Cracked tiles, wall paint chipping off, showing its withering state over the years, and no light bulbs. Such is the dilapidated state of the toilets inside the Zilla Parishad Primary school in Lonvadi village of Yavatmal district in Maharashtra. Located in the remote village of Pusad Taluka, the school has been struggling to gather funds to repair its toilets for over a decade now.
“We have tried multiple ways to collect funds but haven’t received enough to complete the task,” says Suresh Ingale, an assistant teacher at the school.
The teacher, who has been with the school since 2005, says the school was initially under the jurisdiction of the Gram Panchayat. “In 2009, the administration of the school was taken over by the Zilla Parishad. The officials then promised to repair the toilets before it was handed over. But that never happened,” Suresh recalls.
Toilets That Need Help
The school has about 30 students with just two toilets — one for boys and the other for girls. The seats inside the toilets have been damaged beyond repair.
Suresh adds that the girls usually go in pairs to relieve themselves in the woods. “It is unsafe, and they also lose out on their lectures during that time. Add to that, there are animals, which often scare the students,” he says.
The teacher says funds have been sought from the Gram Panchayat and other bodies, but they were spent on maintaining the school facilities.
“We have received amounts like Rs 5,000 and Rs 2,000 on occasions. But those were spent to repair the electricity supply, building a safety wall around the school and other maintenance work,” Suresh says. The government funds under the Swachh Bharat Abhiyan scheme was not received. And so the repair work has stopped, Suresh adds.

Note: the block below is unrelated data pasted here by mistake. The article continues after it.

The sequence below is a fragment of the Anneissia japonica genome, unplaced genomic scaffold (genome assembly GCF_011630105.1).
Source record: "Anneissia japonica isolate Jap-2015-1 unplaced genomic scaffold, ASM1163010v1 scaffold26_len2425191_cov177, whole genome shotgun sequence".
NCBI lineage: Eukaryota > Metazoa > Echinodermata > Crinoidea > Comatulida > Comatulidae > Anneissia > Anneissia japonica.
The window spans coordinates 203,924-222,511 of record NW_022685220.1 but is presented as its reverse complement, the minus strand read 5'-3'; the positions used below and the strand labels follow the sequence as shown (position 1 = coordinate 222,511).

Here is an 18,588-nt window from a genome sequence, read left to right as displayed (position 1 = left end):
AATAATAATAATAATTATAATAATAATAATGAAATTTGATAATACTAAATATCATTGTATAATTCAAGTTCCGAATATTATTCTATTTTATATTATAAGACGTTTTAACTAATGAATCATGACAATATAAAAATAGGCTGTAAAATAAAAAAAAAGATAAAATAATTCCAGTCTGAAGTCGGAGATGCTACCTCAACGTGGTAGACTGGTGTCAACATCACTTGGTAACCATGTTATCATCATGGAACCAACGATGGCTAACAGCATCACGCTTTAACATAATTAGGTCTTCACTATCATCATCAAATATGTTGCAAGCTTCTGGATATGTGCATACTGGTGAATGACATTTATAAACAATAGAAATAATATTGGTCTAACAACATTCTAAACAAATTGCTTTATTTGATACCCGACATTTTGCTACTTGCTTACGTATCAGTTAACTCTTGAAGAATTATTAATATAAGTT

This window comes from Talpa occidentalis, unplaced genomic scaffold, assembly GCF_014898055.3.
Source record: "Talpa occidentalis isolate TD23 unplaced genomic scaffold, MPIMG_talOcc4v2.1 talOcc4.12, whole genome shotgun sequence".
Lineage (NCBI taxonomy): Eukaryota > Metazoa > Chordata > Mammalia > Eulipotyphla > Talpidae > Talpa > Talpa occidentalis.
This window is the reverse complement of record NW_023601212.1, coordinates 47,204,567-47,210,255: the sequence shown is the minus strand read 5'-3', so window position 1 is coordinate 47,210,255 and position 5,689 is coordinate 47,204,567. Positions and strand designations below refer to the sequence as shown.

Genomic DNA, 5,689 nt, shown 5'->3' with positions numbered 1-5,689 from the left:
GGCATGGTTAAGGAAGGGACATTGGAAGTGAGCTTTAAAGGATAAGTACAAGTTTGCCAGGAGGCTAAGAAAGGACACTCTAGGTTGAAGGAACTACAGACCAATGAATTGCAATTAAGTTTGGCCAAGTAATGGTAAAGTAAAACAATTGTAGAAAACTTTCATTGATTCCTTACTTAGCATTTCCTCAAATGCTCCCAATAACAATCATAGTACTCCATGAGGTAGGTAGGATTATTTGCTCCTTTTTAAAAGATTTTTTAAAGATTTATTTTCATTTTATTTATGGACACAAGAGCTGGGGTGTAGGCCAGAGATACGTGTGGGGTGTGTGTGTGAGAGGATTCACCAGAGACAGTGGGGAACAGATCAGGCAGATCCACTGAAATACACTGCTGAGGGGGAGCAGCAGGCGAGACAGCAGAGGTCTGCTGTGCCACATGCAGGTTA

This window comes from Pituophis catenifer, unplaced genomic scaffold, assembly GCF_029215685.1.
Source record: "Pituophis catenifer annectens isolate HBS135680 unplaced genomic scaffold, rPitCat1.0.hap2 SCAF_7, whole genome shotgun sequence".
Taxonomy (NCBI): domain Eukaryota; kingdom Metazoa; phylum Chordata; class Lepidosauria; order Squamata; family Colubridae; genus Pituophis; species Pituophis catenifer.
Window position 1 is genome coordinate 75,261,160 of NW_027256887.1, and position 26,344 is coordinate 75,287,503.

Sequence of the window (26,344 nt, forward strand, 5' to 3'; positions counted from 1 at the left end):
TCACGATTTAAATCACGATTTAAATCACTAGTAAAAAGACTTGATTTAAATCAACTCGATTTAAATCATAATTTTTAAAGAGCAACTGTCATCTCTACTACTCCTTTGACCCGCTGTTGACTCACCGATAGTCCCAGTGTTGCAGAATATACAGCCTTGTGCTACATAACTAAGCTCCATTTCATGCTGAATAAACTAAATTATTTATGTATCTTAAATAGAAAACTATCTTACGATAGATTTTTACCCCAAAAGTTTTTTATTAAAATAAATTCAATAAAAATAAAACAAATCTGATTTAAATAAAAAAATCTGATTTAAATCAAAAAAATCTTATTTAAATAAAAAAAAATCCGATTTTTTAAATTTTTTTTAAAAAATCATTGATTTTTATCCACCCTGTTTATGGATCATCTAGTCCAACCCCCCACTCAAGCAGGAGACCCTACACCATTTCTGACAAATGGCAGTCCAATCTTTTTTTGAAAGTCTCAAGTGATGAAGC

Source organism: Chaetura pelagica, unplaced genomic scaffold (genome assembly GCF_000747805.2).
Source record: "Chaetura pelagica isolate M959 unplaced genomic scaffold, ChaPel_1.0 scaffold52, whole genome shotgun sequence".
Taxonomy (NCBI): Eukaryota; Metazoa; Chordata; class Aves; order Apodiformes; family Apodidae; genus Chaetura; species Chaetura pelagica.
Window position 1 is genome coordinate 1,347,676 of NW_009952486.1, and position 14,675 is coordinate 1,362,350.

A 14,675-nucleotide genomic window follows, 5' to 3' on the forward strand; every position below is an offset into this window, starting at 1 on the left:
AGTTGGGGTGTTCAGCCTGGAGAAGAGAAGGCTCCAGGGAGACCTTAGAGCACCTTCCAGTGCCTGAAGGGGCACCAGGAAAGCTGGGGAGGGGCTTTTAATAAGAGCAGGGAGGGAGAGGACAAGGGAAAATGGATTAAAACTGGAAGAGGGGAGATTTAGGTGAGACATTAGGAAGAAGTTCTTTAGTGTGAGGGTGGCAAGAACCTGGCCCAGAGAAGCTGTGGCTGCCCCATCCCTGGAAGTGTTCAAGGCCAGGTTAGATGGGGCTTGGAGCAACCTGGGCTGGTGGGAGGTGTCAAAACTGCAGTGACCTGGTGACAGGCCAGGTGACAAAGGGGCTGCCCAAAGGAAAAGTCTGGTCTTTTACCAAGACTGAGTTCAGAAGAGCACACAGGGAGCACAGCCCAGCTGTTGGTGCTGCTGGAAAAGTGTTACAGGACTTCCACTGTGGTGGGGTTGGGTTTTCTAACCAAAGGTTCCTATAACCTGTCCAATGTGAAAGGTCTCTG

In a video shared by the teacher, Nisha Ingale, a class V student, says, “I live about a kilometre away from the school. I like attending classes and learning, but the toilet is in poor condition, which makes it difficult to study there.”
Getting The Funds
Amol Sainkar, president of Shiv Prabha Charitable Trust, has now decided to take the responsibility of the repair work.
“We have estimated that funds of Rs 70,000 are needed for the two toilets. The toilet is 8 feet by 4 feet for which Rs 4,000 will be required to retile the floor. About Rs 12,000 is the estimated cost for plumbing, repairing leakages and other broken works,” Amol says.
The social worker says that around Rs 8,000 is the estimated cost for fixing the roof and brickwork. “There will be no painting needed as a cheaper solution has been worked out,” he adds.
Amol says that donations from people could help give a better infrastructure for the students. If you would like to contribute to this cause, please click on this link.